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  • The Animal Rescue Fund of the Hamptons celebrated the 10th edition of its calendar on Saturday night at the Water Mill home of Sandra Powers, who is this year's pet calendar chairwoman.

    Previous artists such as Paul Davis, Carol Saxe, and Billy Sullivan joined Eric Fischl, who conceived this year's cover. 

    Calendars are on sale now through ARF. Those interested can call Kathy at 537-0400,extension 214.

  • The Water Mill Museum is holding its annual quilt show through Sept. 14. A tradition spanning almost three decades, the show features dozens of quilts hung and draped over every available surface, making a riot of color and patterns throughout the old mill space.

    Each is hand-crafted and reasonably priced for both new and vintage pieces. There are traditional quilts, baby quilts, and crazy quilts.

    A special queen-sized quilt up for raffle features shades of blue and yellow and will be awarded to a winning ticket on Oct. 11 at the museum’s Bowls of Plenty event.

  • There are only three more performances of Shakespeare’s “The Tempest” at Mulford Farm, presented by the Hamptons Independent Theater Festival, known more familiarly as HITFest. If you can, see all three.

    The two-hour production is a delight from start to finish, harnessing a bit of Ariel’s magic to make the spare set and staging as engaging as the acting is polished and professional, rivaling Public Theater productions in Central Park I’ve seen over the years.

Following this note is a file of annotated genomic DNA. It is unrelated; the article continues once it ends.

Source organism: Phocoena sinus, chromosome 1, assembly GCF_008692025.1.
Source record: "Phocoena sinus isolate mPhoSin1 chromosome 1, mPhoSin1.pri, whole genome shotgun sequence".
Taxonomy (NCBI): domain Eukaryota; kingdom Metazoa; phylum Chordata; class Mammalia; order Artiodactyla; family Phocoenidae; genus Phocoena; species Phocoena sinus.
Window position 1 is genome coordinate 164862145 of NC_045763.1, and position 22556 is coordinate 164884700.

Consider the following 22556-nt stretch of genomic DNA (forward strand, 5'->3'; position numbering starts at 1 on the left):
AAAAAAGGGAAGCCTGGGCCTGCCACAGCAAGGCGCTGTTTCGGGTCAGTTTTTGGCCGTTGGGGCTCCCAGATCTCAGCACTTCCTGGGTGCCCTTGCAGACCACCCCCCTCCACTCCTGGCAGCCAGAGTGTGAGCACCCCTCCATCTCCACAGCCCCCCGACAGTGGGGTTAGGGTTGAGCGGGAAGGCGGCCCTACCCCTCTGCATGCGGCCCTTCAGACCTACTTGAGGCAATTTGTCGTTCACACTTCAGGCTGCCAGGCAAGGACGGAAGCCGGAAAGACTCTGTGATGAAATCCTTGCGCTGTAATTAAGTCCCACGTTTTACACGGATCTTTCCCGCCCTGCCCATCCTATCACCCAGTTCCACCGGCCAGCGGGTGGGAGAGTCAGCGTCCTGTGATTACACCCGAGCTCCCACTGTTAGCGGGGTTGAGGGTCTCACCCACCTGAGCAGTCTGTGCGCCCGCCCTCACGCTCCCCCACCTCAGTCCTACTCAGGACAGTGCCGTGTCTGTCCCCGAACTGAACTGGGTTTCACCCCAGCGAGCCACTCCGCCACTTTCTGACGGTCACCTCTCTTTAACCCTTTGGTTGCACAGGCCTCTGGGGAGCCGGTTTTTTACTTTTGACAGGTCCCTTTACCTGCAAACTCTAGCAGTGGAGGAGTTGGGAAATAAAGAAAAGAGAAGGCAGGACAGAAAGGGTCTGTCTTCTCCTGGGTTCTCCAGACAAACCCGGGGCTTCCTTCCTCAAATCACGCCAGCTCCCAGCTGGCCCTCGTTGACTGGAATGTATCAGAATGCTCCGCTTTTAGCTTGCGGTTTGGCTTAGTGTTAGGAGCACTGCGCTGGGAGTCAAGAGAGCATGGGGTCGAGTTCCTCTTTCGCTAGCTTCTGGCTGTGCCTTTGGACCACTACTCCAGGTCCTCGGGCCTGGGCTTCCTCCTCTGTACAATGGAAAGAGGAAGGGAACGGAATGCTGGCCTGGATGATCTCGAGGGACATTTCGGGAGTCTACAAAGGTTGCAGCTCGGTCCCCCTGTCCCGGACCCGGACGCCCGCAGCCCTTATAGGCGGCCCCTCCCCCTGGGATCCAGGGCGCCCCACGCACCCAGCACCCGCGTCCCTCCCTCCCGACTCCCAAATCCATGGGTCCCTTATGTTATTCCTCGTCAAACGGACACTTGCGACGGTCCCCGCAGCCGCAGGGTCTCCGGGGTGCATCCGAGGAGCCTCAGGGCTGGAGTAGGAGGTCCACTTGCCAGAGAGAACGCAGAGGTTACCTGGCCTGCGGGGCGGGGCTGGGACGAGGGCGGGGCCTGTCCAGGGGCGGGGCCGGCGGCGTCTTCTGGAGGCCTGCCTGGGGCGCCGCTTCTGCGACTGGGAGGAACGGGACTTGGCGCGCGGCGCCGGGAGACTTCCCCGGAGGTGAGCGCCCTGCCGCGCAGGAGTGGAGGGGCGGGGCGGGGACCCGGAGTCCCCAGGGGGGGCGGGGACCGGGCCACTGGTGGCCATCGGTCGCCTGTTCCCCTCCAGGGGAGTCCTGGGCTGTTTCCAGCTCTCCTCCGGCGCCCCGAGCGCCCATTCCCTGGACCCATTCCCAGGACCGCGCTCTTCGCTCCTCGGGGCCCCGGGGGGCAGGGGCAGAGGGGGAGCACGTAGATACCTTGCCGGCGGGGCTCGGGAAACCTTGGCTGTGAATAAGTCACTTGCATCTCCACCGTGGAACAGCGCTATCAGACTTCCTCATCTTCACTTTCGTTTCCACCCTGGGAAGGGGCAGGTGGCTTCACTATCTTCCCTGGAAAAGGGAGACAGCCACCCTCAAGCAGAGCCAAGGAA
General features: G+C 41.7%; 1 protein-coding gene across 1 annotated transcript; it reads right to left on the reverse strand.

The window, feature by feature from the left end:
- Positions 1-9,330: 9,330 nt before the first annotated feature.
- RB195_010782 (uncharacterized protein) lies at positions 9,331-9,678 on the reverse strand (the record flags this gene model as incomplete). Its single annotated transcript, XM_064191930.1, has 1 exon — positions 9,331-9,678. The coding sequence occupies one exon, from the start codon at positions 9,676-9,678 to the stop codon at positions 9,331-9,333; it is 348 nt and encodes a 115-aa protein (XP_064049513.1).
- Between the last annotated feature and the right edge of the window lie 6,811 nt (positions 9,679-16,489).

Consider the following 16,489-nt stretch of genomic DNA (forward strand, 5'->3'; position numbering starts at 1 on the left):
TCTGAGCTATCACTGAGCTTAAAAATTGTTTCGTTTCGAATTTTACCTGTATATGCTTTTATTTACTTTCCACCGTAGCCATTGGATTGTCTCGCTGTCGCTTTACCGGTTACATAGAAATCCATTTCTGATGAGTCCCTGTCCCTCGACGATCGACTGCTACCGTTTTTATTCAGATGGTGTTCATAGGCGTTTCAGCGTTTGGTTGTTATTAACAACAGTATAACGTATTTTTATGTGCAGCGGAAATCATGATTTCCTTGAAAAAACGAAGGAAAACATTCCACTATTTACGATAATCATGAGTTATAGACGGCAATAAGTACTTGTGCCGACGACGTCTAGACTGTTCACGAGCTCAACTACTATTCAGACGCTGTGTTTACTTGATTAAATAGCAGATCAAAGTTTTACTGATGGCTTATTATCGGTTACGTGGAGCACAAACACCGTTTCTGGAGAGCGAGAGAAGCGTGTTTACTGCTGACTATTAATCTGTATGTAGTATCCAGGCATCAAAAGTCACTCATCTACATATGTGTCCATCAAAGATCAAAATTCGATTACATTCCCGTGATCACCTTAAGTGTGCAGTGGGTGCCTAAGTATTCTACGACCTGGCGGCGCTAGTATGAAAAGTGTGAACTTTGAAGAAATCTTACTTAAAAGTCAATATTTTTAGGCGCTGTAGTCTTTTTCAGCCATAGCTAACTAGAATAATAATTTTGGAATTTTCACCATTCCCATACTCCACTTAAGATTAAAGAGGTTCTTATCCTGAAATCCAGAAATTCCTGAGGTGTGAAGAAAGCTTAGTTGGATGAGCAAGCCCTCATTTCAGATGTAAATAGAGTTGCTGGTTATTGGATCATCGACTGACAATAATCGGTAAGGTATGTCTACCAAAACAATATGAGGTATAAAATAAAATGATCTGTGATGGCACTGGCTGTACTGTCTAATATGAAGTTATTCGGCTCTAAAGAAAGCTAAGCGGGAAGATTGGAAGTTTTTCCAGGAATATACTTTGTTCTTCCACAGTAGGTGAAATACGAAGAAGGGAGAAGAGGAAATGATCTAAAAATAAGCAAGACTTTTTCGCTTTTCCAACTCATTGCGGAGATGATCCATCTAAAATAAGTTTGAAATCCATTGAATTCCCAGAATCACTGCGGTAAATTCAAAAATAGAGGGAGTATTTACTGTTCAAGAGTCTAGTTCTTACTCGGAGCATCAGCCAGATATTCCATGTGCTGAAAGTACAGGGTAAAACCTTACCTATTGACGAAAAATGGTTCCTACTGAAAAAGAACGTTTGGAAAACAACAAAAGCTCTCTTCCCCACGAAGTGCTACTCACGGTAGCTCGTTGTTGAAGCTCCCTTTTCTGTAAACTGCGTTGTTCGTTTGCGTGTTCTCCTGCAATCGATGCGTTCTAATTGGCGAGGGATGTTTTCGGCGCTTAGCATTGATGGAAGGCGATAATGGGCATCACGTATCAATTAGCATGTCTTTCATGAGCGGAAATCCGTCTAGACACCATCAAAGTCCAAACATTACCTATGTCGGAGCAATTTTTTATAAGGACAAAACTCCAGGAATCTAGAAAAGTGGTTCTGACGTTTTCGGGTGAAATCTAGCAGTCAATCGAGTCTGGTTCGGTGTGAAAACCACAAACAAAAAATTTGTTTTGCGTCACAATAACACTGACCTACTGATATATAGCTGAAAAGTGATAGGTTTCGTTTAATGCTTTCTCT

• The Watermill Center held its benefit “One Thousand Nights and One Night/Sleepless Nights of Sheherazade” on Saturday night with Jim Jarmusch playing guitar in the Zen room and guests such as Philip Glass and Isabelle Huppert milling about the grounds. The party raised $2.2 million for the center’s International Summer Program and its year-round artists residencies and education programs.

  • Although Southampton Town police officers did their best to keep traffic moving on County Road 39, drivers heading to the fair mixing with the regular summer evening traffic made for a messy commute on Thursday night.

  • “White Hot + Blue” was the theme of this year’s LongHouse Reserve’s benefit in East Hampton on Saturday and the grounds and guests were done up just right.

  • Susan and Stanley Reifer will open their Bridgehampton garden on Saturday from 10 am to 3 pm. through the Garden Conservency.

    The garden was designed by Jian Guo Xu, Chinese artist who has incorporate Taoism, Confucianism, and Buddhism on the garden's five acres. The garden includes pavilions, bridges, and water features accessed by winding paths.

    The garden is at 5 Paumanok Road, Bridgehampton and  admission is $5.

  • The Parrish Art Museum’s sold-out Midsummer Party on Saturday night raised $1.25 million and attracted some 1,000 guests.

    The event honored Inga Maren Otto, a philanthropist, and Katharina Otto-Bernstein, a filmmaker and author.

  • Thursday night was the night to be in Bridgehampton. Long lines of cars snaked through the back roads and front roads around the Bridgehampton Museum and Nova's Ark where two annual art fairs have taken up residence for the next few days.

    It was the opening night for both ArtHamptons and Art Market Hamptons and even those with black cards, VIP passes, or other bells and whistles on their forms of entry had a tough time negotiating parking.

    Inside, however, all was lively and fun, as these photos of the Art Market Hamptons fair by Morgan McGivern demonstrate. 

  • An auction benefiting LongHouse Reserve is open for bidding now at Paddle 8. The sale is being held in conjunction with the East Hampton garden and art center’s annual benefit on July 19.